Concerning upcoming projects: we have two "Literary perspectives" in the pipeline: Denmark this month, followed by Ukraine in the summer. We are introducing an internal "syndication" scheme for "Literary perspectives", where participating journals will have first refusal on original articles. The idea behind is to bring back a model for the "re-transnationalization" of literary criticism, where the literary press in one country focuses on the literary scene in another - something that doesn't happen enough. Also to look out for will be the focal point "Friend or foe? Shared space, divided society", based on the Eurozine conference in London in September and co-hosted by Index on Censorship. Multiculturalism and its drawbacks, religion in the public sphere, the urban space, and surveillance will be among the topics raised.

When you have a topic, how do you make sure that you present the most perspectives possible – do you send a letter to your partners asking for contributions on a given topic or do you do research among your partner journals?

When planning a focal point, we will send out a call for papers and talk with the journal editors about their upcoming issues: most journals plan their issues around six months in advance. The core texts of a focal point will be published simultaneously; after that, related articles can be added. A good example is last year's "European histories" focal point, which coincided with the WWII sixtieth anniversary celebrations. The core texts here came from Osteuropa, a German partner, and Neprikosnovennij Zapas, our Russian partner; both also put out joint issues in German and Russian respectively. The collaboration allowed for a look at the differing national commemorative practices from both sides of the divide, as it were - resulting in a genuinely transnational publication. Afterwards, we continued to keep an eye out for articles that fitted the topic: as long as the discussion lasts the focal point will be open.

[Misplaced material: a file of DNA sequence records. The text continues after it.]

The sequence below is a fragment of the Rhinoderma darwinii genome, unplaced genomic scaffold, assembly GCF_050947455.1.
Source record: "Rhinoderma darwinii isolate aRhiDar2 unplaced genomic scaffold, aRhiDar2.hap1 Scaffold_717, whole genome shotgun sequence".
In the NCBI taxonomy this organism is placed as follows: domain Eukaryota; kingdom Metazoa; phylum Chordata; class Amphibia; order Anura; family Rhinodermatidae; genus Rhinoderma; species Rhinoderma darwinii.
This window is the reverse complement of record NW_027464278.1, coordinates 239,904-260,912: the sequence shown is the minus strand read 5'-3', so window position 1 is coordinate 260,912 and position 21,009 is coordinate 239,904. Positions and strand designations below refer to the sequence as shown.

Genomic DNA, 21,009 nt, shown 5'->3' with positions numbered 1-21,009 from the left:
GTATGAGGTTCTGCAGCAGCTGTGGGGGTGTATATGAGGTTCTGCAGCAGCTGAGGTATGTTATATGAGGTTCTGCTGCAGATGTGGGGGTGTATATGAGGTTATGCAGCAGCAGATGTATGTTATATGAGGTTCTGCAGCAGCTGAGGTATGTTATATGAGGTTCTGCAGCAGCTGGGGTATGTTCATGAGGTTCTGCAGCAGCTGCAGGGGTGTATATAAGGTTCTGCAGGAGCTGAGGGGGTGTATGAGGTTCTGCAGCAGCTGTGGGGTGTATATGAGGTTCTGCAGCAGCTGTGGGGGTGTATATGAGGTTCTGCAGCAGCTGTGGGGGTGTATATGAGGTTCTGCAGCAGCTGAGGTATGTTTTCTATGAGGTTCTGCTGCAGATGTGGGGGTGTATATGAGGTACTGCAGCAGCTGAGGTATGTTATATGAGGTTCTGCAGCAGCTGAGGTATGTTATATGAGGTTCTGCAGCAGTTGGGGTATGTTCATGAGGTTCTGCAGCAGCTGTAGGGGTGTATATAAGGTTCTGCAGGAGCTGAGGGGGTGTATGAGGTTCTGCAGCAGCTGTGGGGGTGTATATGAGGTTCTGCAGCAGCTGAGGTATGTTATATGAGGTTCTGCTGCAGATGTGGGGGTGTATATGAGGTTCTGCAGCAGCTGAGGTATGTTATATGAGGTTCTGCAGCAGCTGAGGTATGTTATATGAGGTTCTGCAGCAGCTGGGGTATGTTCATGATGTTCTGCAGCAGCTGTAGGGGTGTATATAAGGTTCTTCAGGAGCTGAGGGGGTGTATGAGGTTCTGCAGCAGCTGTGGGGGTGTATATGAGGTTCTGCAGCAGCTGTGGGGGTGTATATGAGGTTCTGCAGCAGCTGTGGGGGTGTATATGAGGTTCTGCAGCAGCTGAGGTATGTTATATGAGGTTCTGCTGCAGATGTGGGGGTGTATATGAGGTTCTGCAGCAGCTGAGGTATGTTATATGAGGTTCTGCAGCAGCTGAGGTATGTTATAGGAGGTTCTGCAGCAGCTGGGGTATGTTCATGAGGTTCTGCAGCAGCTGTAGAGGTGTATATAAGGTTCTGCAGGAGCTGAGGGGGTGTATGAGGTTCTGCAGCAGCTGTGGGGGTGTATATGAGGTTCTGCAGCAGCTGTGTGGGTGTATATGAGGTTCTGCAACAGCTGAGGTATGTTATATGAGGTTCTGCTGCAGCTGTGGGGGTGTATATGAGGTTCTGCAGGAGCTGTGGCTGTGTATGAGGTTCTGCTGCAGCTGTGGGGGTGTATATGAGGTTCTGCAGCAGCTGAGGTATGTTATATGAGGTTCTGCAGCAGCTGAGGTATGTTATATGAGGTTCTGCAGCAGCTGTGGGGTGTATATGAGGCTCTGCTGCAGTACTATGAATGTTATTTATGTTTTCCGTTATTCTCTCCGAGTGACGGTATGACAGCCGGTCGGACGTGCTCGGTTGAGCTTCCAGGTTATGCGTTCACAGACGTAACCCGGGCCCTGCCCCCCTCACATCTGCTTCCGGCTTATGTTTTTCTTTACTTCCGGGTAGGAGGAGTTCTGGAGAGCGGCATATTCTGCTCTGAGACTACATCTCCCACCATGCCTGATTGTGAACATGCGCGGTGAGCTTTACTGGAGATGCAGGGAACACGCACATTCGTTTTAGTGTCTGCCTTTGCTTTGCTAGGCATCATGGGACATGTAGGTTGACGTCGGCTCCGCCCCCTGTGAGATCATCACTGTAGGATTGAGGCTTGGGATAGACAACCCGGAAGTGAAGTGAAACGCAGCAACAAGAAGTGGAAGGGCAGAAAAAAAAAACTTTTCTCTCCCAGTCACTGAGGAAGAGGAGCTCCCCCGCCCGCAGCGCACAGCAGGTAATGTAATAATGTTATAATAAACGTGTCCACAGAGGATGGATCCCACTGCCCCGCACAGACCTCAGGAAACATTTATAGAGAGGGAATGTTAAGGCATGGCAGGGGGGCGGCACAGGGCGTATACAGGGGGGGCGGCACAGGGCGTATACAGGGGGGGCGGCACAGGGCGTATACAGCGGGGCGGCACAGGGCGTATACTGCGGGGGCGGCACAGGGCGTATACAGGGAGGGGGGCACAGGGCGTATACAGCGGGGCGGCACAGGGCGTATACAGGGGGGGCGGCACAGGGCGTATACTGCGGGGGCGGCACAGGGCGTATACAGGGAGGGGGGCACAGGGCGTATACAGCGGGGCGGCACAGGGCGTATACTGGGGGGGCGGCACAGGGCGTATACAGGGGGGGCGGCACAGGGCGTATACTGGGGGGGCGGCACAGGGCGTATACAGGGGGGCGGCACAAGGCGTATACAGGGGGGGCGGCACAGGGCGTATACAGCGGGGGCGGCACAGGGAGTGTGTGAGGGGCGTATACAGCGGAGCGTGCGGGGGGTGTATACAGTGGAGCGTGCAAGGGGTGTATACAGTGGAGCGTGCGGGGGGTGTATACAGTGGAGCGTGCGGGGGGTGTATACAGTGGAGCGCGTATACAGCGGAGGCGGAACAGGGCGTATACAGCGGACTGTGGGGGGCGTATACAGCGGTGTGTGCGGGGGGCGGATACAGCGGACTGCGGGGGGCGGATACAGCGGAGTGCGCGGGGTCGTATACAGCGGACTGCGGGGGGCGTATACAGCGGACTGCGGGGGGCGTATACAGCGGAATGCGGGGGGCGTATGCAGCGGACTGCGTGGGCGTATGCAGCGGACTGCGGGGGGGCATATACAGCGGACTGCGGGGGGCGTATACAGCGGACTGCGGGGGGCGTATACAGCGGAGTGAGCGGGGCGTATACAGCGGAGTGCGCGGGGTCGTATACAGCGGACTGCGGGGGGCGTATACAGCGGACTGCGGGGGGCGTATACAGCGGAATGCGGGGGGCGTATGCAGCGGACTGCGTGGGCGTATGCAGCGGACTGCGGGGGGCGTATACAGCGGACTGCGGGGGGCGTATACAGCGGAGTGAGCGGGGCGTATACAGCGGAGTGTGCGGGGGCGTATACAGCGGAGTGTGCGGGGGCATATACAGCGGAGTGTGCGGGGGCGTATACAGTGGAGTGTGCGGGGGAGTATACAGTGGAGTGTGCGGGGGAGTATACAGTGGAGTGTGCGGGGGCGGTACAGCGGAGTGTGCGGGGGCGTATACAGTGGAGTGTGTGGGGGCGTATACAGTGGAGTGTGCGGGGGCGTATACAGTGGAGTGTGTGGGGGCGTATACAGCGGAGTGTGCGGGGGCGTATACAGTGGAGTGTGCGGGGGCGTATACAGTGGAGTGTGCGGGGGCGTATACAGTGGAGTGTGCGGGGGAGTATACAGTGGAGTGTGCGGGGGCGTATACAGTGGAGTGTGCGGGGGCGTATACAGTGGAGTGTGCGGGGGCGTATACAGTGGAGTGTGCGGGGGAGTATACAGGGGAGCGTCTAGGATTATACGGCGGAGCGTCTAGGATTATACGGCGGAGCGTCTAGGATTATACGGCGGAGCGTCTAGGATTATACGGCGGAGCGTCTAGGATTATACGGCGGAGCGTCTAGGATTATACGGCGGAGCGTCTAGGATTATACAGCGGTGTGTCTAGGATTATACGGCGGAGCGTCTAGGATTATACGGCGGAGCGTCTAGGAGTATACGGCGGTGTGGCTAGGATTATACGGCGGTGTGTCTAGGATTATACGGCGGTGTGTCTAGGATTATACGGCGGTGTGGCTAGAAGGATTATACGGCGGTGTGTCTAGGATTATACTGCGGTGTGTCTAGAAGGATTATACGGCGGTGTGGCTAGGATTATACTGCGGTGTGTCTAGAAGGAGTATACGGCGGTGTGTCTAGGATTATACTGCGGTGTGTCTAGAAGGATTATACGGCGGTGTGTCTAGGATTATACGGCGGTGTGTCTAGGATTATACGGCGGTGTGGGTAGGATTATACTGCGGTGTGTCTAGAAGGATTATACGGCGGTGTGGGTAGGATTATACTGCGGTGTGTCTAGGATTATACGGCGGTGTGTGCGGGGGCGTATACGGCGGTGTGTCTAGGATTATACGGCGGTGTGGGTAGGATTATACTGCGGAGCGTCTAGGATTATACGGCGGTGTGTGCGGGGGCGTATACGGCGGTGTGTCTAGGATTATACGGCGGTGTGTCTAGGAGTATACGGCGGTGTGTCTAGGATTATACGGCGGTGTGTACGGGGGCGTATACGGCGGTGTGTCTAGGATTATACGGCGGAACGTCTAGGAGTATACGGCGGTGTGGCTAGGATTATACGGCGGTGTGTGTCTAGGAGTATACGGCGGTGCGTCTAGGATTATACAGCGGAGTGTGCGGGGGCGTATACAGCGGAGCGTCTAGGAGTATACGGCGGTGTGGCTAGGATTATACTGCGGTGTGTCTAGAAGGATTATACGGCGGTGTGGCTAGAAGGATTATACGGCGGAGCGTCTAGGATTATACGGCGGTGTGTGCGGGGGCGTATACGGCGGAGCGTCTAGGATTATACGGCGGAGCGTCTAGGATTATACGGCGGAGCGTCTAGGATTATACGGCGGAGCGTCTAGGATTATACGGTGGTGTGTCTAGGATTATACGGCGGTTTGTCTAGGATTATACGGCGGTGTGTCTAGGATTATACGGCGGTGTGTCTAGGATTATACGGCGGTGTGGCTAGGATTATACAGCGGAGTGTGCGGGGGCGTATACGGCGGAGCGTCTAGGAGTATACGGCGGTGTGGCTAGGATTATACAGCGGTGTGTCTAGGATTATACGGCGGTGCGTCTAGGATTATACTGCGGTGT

Who finances Eurozine? Do you have to apply for money constantly, or have you got long-term sponsors?

Eurozine is funded through a combination of public and private funding, which is more or less short-term, meaning that a year is about the longest in advance we can plan concretely. We have received funding from the European Commision Culture 2000 programme, the City of Vienna, the Austrian Ministry of Culture, and the European Cultural Foundation, among others. Eurozine's transnational scope tends to discourage public foundations, which define their remit in national terms, and commercial sponsors, for whom Eurozine would be an advertising opportunity, but again who define their markets in national terms. On top of that, we sell a limited amount of advertising space on the site, though that has yet to generate serious income.

Do you get any feedback from readers?

We are working on ways to get more feedback, including a reader survey. We also consult the journal editors themselves, reliable representatives of Eurozine's readership.

Tags: An interview with editor Simon Garnett